Should you try to raise money by offering a new crypto coin? No. No, you should not try this method for raising money because it will not work. Check out sites such as CoinMarketCap, and you will see there are over 1586 types of coin on that website alone, and over 99% are what investors call “ShitCoin,” which is genuinely the correct term as given in Investopedia.
Only around 15 coins have any long-term value at the moment; the rest could disappear tomorrow with no impact on the economy at all. The crude term ShitCoin refers to coins that companies, scammers, and overenthusiastic tech firms have pumped out to make a few bucks, and the coins are completely worthless because they serve no use other than to appear on exchanges with the hopes that wannabe investors spend money on them. DodgeCoin was created as a joke, and even today there are still people buying it.
Even though there are still fools out there, you cannot make money by offering a new cryptocurrency coin. There was a time when you could tell people you were creating a coin to:
- Streamline your business
- To pay people for contributing
- Make your international payments cheaper
- To pay people in other countries
- As a payment method between businesses
- To allow people to easily swap different coins
There was a time when you could give these reasons and more and people would buy your coin because they thought it would appreciate in value. However, people are smarter these days. You can give people plenty of reasons why your coin will be valuable and “used” over the coming years, and people will not believe you. If you try to raise money offering a crypto coin of your own, you will be lucky to break even on your time and invested money.
Do Not Shy Away from Cryptocurrency
Cryptocurrency such as Bitcoin allows people to be paid in poor countries where they cannot trust their banks, and it allows people to build wealth without relying on banks or third parties. Plus, there are coins like Verge (XVG) that allow people to make anonymous payments, and Icon (ICX) that offers an All-in-One Blockchain ecosystem. Cryptocurrency is helping to change the world, but that doesn’t change the fact that most crypto coins are worthless (and/or will be in the future).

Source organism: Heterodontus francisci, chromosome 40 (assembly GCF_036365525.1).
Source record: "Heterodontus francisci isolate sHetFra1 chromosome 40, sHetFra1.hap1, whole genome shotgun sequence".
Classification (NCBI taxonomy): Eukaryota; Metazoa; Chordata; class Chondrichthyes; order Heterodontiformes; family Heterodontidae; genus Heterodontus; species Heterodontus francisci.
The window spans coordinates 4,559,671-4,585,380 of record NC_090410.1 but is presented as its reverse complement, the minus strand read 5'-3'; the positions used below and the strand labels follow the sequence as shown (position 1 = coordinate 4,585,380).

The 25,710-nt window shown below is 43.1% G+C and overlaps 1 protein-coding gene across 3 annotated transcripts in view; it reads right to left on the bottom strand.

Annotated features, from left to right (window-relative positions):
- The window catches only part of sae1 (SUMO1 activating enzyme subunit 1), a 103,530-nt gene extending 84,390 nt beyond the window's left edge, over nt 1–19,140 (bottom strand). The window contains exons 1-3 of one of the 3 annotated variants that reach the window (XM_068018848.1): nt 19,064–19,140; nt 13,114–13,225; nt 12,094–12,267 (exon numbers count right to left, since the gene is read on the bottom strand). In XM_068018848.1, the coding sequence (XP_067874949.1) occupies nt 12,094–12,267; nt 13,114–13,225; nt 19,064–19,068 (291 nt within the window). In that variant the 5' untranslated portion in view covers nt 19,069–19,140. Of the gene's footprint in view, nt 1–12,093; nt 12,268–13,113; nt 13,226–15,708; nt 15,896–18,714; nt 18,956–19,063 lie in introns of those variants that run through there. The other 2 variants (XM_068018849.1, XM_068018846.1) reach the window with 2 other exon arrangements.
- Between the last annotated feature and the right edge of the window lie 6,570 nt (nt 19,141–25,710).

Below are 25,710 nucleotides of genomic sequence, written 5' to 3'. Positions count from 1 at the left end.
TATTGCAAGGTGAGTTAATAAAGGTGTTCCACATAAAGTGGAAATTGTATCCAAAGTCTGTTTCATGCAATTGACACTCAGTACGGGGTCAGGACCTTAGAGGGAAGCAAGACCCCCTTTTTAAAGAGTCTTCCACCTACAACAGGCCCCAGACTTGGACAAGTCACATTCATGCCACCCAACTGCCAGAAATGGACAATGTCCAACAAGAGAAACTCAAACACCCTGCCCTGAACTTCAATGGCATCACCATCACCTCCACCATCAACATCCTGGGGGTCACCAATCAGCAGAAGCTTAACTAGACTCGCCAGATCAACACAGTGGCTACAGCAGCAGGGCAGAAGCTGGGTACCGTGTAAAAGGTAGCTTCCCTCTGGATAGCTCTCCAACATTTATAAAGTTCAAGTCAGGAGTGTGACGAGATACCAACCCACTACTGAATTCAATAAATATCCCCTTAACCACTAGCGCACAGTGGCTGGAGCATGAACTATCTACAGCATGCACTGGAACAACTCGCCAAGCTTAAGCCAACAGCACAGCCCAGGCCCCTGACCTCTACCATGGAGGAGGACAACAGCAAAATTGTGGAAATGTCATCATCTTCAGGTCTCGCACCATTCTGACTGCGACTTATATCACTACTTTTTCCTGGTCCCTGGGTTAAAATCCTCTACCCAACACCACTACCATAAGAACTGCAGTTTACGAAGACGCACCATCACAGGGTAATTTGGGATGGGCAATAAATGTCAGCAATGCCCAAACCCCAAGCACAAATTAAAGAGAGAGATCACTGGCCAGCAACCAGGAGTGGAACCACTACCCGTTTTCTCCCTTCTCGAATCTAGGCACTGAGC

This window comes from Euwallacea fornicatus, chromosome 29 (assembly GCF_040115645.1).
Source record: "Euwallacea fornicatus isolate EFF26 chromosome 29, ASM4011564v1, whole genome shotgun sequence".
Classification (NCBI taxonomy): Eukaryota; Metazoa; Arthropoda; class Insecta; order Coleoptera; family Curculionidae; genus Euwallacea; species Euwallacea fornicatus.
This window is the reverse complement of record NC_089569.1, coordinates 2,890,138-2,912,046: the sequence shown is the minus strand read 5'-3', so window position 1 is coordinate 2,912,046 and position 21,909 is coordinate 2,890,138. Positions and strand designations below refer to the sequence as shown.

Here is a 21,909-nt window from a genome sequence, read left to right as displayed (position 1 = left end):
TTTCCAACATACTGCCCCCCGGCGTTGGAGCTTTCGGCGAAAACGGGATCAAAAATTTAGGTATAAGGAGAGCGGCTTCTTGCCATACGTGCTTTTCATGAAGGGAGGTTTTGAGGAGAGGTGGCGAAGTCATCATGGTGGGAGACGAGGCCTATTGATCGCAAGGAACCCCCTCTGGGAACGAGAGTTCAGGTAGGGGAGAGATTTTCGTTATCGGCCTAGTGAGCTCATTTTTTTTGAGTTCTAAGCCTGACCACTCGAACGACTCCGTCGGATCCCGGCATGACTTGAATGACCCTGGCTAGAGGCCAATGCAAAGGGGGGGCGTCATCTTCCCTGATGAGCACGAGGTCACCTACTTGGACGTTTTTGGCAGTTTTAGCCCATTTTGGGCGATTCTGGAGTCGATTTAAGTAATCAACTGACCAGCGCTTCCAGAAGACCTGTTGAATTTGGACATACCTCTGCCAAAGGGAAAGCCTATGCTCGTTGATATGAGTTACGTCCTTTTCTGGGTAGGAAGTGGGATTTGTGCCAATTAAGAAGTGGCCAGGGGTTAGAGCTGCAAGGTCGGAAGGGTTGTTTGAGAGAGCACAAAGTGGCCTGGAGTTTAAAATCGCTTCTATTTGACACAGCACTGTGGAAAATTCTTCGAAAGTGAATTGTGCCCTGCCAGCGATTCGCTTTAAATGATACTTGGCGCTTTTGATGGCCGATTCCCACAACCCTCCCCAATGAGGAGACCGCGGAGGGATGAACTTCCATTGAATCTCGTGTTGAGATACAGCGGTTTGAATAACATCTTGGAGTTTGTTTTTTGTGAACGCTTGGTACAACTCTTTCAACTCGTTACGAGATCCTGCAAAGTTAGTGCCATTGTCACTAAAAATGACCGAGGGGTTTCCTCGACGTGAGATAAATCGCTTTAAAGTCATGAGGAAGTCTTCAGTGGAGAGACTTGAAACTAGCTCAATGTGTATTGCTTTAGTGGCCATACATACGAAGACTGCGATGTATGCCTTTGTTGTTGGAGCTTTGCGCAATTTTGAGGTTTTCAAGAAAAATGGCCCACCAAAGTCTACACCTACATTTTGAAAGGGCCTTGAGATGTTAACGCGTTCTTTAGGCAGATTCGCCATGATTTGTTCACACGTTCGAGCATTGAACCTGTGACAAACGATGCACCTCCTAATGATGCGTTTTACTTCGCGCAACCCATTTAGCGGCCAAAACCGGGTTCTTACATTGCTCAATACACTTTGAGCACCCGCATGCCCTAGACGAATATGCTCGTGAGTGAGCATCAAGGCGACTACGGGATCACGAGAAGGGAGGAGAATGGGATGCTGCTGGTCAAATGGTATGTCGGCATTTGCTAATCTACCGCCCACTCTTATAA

Do Not Try the Silicon Valley Trick
In the TV show Silicon Valley, Gilfoyle said that the company in question could use cryptocurrency to pay people for contributing. Using cryptocurrency to pay people in other countries is a great idea and it avoids a lot of contracts, tax agreements, international user agreements, and so forth. Bitcoin or even Ethereum are suitable for paying people overseas. You can offer people one of those coins rather than creating your own. Telling people you are creating a coin so that you may pay people is not as attractive as it was. People are wising up to the fact that you will be paying them in a worthless coin because your coin will be worth a fraction of a penny just a year after your launch.
Are You Considering Incubators Like Y Combinator and TechStars?
It would be unfair of us to advise you on if you should get involved with Incubators such as Y Combinator and TechStars, especially as some people in the US are treating these incubators like they are the tech-startup version of X Factor.
If you go through a YC or TechStar program, you are not going to meet Mark Zuckerberg or Elon Musk. Maybe they turned up once or twice, but you are more likely to see them in a Hollywood Bowl restaurant than you are at an incubator/accelerator program.
Though it would be unfair for us to advise you on if you should take part, as you need to do your own research and ROI study beforehand, we can say that both programs are introvert friendly. You may feel like attending, keeping your head down, and just writing code, and that is fine, but that is also how many of the other attendees feel. Introverted shy types are in equal numbers to mouthy the I’m-Gunna-Sink-Bill-Gates noise boxes who attend. Network with a few people who are also dabbling in your niche area, and at the very least you will do it learn a little more about your target audience.
The Bootstrapping Guide
The more you have to put down and put in, then the better off you will be – Albert Steptoe, 1962